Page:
Although implausible, I don't doubt that these beliefs were well-meant. Let's say your research is about combustion efficiency. Great! If it succeeds, we can burn less fuel per unit useful energy. Isn't that helping? And if BP (or whoever) is funding this, maybe they're doing good? It's easy to rationalise yourself into believing this sort of argument, particularly if your career, wealth and standing all benefit from it. Unfortunately it doesn't stand up to systems thinking. It's well accepted that humanity's goal now must be to keep as much carbon in the ground as possible. Increasing the efficiency of a destructive technology has many indirect effects that work against that. It is likely to prolong these technologies' lifespans, maintain for longer their positions in the market, give fodder to lobbyists' efforts to stall government regulation, bolster the fortunes of companies invested in pursuing them further, excuse and enable superficial non-fixes (hydrogen to replace natural gas, anyone? how much of that is really going to come from green electrolysis?), slow the writedown of fossil-fuel plant investments (anyone heard of stranded assets?) hence lengthen the operating life of these plants and practices, and ultimately lead to more of fossil fuel being burnt. And that is no accident; it is what these companies want because it ekes out more returns from the money they have sunk into existing activities, plant and expertise. It benefits their shareholders, to humanity's detriment.

Academics less reliant on funding from or “partnership with” giant corporates might be more awake to all this. Put differently, externally dependent research programmes are inherently corruptible. Thanks to prevailing bastardised notions of “impact” and “engagement”, even publicly-funded “academic” programmes are now largely in that category. If what we call “industry” were on balance doing good in the world, this might be not so bad. But the consumption-based industries underpinning modern society have mostly long since crossed Illich's second threshold: they are doing active harm, while passing it off as progress. Incumbent corporates' fingers reach into most or all influential institutions of the state. They spend good money on appearing like the good guys, and for them it is well worth it.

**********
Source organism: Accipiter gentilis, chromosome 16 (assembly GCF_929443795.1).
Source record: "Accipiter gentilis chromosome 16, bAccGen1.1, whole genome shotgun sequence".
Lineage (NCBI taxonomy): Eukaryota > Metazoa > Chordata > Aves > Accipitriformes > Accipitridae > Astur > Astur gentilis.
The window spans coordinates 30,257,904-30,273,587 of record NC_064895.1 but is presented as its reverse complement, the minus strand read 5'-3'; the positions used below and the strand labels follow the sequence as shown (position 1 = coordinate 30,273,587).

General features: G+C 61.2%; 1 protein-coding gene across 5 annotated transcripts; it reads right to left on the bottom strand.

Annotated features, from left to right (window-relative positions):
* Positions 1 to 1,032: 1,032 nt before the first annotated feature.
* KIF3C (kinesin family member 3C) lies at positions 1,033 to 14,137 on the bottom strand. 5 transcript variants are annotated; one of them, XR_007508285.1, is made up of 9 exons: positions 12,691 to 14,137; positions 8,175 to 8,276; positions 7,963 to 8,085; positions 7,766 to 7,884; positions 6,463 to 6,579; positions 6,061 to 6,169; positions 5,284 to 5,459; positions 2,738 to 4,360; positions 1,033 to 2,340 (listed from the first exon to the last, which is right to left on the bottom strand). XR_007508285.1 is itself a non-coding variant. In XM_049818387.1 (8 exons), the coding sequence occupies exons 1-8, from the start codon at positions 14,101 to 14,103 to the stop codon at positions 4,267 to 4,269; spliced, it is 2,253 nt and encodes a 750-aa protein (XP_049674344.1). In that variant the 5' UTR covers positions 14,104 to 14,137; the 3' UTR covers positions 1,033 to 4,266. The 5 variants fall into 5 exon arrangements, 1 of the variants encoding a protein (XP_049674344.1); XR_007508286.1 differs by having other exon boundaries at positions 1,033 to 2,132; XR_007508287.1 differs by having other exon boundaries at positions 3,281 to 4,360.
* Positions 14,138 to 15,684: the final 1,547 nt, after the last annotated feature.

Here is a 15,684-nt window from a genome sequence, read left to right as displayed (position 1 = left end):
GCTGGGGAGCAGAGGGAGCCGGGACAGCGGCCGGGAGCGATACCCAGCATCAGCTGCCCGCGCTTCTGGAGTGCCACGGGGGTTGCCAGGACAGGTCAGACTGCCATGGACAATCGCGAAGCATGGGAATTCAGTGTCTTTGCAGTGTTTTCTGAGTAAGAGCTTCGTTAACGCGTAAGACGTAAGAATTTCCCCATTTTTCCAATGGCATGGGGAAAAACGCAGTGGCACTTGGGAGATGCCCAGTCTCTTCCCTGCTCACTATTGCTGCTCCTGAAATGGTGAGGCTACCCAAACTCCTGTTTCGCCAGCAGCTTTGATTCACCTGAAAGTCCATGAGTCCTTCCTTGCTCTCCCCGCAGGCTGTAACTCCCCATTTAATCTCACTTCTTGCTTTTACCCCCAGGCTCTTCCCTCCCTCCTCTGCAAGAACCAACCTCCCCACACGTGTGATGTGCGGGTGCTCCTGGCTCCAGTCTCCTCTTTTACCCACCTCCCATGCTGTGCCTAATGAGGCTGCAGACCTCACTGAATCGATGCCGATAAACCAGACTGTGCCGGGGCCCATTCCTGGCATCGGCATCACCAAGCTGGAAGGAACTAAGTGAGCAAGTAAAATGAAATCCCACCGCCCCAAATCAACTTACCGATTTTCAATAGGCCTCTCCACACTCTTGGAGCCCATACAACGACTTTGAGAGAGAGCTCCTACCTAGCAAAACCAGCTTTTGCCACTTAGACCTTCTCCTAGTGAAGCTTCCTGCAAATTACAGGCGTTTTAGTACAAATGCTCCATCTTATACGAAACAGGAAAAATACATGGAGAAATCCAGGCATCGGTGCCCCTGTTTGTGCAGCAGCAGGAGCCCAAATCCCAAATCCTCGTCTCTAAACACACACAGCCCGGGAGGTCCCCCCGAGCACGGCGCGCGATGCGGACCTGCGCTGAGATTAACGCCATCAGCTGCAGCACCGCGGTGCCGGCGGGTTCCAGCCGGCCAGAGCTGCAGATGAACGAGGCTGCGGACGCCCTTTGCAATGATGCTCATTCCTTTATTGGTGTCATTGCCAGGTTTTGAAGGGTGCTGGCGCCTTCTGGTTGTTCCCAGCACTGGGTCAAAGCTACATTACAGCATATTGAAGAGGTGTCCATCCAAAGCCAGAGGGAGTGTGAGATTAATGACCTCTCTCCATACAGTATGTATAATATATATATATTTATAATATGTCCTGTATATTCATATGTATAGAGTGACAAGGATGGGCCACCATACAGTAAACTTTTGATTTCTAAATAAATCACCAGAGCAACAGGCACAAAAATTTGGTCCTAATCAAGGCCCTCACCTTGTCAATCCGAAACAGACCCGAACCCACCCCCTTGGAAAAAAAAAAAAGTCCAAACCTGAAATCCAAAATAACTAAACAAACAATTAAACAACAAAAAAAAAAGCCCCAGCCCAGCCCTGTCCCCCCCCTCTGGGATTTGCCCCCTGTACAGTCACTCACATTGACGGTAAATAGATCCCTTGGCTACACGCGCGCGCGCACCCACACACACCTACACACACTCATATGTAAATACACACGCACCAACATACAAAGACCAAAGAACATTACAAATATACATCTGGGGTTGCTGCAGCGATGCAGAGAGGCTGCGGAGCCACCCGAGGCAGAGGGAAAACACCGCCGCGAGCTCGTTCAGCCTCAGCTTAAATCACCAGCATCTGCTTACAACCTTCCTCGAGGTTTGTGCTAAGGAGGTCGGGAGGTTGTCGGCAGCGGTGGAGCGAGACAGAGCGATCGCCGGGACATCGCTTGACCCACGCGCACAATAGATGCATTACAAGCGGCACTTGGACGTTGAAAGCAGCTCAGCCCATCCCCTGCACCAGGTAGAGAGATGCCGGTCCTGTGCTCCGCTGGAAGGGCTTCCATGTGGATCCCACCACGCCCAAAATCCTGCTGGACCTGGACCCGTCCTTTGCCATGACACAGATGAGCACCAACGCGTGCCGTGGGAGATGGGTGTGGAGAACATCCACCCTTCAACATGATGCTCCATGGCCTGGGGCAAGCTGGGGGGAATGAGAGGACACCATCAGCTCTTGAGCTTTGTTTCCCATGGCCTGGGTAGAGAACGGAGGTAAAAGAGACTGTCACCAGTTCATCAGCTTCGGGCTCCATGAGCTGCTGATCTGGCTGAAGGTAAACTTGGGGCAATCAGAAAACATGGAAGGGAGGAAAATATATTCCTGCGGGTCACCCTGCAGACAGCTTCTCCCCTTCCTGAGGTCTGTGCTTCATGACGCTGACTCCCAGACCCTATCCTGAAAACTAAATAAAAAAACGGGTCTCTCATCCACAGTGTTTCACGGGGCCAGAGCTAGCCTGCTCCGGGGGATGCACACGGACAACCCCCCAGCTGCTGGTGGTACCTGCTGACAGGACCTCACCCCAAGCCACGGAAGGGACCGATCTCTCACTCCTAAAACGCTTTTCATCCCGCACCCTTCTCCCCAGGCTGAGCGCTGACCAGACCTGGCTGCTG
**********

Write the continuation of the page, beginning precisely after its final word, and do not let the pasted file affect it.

Capture and complicity

Quite often I can ascribe academic complicity to benign naivety... but not always. One non-executive director of BP is a certain Ann Dowling, a professor of considerable standing at Cambridge, who has also happened to wield much influence over funding nationally, as chair of one of the four REF panels in 2014. Besides her, many other academics in Cambridge have deep relationships with BP and similar companies. (The same is likely true in many leading institutions; I'm picking on Cambridge because I know it the best.) Not so coincidentally, divestment from fossil fuels was vehemently resisted by much of that university's establishment in the face of increasing grass-roots pressure during (especially) 2016–18. The idea that “fossil fuels are our trusty financial friend” was heavily ingrained, not just as an ambient belief but by concrete financial interests, both institutional and personal. These were enough to bring out dirty tricks and “arguments” that would shame any free-thinking academic. As these companies know, thinking is more easily captured than carbon.